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  • For many people, Apple is a confusing company:

  • On one hand, it's an unquestionable success - creating and then dominating entire categories

  • of products, and making more money than any other business in the world.

  • By far.

  • But somehow it also seems unable to understand its customers: removing features we love,

  • neglecting its own products, and making bizarre trade-offs we never asked for.

  • So how can the world's most profitable company also be so foolish?

  • Many would say they can afford these mistakes because of their exceptional marketing.

  • Others see them as disorganized and distracted, really only coasting on earlier success.

  • These feelings are everywhere on the internet, and frankly, they're understandable.

  • By being such a secretive company, they sacrifice the chance to explain themselves, leaving

  • us to speculate from the outside.

  • But theories like these only raise more questions: If the goal is simply marketing to maximize

  • profit, why focus on so few products?

  • They should be using their brand to sell anything and everything, like Samsung.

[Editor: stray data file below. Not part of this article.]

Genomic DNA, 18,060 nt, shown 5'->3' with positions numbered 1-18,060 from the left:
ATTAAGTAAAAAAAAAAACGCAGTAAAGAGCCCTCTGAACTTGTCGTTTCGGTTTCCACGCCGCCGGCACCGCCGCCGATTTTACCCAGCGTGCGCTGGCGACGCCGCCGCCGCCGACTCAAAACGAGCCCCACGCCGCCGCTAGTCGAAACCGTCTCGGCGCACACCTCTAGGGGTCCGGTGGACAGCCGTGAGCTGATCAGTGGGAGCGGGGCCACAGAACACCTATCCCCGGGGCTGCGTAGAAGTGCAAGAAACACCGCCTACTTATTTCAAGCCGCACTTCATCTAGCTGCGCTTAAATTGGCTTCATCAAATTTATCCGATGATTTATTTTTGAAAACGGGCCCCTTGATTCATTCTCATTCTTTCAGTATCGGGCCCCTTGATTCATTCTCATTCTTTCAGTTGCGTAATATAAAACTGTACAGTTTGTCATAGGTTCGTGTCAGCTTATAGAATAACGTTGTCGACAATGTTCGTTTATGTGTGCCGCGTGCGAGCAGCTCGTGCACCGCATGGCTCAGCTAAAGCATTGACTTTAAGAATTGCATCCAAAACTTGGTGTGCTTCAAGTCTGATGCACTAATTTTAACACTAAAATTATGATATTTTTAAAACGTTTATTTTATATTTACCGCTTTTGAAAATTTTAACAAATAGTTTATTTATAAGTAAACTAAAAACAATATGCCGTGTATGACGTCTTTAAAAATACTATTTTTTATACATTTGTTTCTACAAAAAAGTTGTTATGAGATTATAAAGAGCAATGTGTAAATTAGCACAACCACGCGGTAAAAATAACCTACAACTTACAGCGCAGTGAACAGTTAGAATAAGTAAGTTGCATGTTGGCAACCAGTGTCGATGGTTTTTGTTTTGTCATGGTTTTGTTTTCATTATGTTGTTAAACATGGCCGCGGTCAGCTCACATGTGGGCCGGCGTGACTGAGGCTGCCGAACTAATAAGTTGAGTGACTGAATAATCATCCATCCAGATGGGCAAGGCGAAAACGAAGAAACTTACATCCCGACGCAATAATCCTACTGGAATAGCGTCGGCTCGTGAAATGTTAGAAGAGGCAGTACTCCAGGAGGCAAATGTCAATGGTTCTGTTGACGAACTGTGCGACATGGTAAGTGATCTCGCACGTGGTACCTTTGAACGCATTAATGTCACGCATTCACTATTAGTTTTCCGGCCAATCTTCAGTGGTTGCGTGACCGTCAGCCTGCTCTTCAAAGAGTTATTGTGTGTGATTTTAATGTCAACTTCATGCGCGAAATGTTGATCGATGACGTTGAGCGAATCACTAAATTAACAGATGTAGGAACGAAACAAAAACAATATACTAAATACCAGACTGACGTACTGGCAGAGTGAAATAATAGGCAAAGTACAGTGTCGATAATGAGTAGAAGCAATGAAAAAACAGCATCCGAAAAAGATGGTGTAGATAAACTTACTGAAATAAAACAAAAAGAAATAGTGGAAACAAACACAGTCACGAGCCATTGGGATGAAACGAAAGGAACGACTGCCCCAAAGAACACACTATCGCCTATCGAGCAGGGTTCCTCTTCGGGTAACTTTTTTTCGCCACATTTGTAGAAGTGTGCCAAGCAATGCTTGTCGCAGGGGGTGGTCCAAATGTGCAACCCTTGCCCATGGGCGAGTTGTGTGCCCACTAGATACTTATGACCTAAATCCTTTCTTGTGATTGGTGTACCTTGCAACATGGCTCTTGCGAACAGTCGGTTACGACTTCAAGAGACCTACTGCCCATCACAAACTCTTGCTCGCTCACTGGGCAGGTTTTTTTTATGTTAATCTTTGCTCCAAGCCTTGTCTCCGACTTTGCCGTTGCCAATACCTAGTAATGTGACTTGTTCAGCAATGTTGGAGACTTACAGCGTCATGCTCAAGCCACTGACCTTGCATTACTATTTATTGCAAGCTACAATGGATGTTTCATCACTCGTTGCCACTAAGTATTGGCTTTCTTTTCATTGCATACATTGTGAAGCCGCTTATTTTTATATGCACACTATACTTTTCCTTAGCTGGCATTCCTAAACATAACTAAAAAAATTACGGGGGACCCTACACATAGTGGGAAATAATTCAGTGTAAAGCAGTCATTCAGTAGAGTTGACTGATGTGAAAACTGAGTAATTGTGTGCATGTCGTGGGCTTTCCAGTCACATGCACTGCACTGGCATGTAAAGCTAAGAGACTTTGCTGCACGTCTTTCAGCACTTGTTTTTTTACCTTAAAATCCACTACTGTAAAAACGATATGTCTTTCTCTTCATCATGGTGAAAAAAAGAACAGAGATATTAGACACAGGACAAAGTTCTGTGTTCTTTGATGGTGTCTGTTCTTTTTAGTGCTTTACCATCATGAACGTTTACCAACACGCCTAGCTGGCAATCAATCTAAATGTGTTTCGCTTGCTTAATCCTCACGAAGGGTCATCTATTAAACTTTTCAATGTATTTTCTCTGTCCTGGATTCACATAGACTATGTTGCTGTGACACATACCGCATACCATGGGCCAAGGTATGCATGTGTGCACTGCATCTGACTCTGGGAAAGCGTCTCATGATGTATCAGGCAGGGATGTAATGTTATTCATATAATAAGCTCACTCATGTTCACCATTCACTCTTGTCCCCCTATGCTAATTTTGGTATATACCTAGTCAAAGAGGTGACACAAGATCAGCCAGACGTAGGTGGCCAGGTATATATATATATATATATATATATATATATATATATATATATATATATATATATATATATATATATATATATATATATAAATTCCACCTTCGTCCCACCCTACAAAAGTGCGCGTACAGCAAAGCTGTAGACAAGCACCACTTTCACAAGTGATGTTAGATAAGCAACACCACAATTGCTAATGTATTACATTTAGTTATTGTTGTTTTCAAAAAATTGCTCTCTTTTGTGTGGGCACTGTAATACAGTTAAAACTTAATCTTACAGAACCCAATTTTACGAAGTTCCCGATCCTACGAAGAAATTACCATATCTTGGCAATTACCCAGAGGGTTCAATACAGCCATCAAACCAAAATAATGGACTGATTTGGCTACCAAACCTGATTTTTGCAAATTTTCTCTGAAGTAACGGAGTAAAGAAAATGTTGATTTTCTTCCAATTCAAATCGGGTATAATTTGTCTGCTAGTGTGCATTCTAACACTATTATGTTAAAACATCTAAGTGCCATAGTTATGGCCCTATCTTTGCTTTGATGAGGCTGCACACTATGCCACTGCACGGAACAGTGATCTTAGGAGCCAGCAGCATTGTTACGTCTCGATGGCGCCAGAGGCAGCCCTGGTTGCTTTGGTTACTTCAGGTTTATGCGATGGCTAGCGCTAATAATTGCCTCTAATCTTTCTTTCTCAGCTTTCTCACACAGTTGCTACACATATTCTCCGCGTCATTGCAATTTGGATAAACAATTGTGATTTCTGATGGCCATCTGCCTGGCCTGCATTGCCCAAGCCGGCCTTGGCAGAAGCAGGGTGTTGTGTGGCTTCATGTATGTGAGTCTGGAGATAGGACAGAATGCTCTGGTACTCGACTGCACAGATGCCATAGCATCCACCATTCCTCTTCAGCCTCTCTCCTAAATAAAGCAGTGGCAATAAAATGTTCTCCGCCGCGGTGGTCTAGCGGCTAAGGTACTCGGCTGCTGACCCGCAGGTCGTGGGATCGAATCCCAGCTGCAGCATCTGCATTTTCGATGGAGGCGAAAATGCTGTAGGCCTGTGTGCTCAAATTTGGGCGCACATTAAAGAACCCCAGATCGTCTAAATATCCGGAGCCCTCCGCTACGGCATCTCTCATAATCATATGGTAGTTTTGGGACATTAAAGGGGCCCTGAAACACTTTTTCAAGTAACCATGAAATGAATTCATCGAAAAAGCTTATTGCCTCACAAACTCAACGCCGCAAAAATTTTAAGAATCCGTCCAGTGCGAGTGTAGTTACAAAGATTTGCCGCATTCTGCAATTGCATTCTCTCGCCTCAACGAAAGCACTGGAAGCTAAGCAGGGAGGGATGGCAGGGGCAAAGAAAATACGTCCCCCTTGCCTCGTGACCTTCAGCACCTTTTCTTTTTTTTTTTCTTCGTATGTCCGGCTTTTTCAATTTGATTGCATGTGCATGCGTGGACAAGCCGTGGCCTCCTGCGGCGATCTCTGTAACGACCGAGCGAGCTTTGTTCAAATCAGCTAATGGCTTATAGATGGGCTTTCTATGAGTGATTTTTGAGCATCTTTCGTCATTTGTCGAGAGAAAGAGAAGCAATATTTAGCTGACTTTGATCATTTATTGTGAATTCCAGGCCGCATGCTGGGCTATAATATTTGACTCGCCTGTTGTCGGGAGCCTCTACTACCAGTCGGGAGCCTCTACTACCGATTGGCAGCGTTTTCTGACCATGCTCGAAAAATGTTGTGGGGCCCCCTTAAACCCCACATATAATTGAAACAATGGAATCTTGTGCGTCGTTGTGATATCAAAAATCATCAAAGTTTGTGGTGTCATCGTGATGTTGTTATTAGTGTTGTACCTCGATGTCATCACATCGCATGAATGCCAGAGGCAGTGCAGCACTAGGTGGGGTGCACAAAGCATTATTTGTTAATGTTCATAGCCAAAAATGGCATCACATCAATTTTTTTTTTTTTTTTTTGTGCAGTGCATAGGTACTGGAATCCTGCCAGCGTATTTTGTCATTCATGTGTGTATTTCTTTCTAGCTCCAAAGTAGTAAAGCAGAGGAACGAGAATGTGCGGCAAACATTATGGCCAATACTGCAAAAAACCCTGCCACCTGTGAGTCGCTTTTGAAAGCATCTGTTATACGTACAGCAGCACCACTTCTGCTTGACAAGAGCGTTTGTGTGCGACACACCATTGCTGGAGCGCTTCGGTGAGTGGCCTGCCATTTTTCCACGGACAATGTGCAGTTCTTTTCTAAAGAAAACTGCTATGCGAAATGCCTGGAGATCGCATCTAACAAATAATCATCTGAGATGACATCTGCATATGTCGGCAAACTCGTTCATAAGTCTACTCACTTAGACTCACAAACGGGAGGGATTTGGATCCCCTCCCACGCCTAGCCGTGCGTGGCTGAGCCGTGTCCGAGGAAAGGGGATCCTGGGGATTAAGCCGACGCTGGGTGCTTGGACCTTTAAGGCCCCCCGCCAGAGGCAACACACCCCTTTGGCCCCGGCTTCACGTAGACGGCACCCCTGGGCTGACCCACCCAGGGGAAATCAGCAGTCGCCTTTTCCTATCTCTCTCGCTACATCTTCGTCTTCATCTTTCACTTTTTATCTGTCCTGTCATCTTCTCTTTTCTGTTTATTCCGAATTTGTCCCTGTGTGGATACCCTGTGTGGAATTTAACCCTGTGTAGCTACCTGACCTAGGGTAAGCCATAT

• And why remove things like the headphone jack?

  • These are very deliberate decisions, yet they guarantee far more negative press than they

  • make in sales of adapters.

  • Foolish as they sound, there must be some kind of strategy here, it would take a miracle

  • for a truly dysfunctional company to be this successful for this long.

  • Which makes sense: companies this big aren't driven so much by individual employees as

  • institutional principles.

  • So, you may hate their strategy, think they're overpriced, and disagree with every decision

  • they make, but by no means are they careless or arbitrary.

  • The only way to make sense of all this - to understand their success, predict their future,

  • and even explain their mistakes is to figure out how they think.

  • And just three principles are enough to explain almost everything.

  • This is The Grand Theory of Apple.

  • Apple is treated as a technology company,

  • and anything else would seem ridiculous.

  • But it would also be ridiculous to say its goals are anything like other technology companies.

  • Their business may involve transistors and resistors, but from their perspective, this

  • is only incidental.

  • Technology is actually the enemy - a distraction, a source of confusion.

  • In the ideal world, no-one cares about RAM, or even knows they're using a computer:

  • they're just drawing, or reading, or talking.

  • This may sound idealistic, but consider how much it explains:

  • It's why they're obsessed with making devices thin, light, and minimalistic.

  • Removing ports, bezels, and even buttons.

  • It also favors some devices over others.

  • Because from their perspective, each device is fundamentally competing in the same category.

  • Which their executive Phil Schiller said quite openly: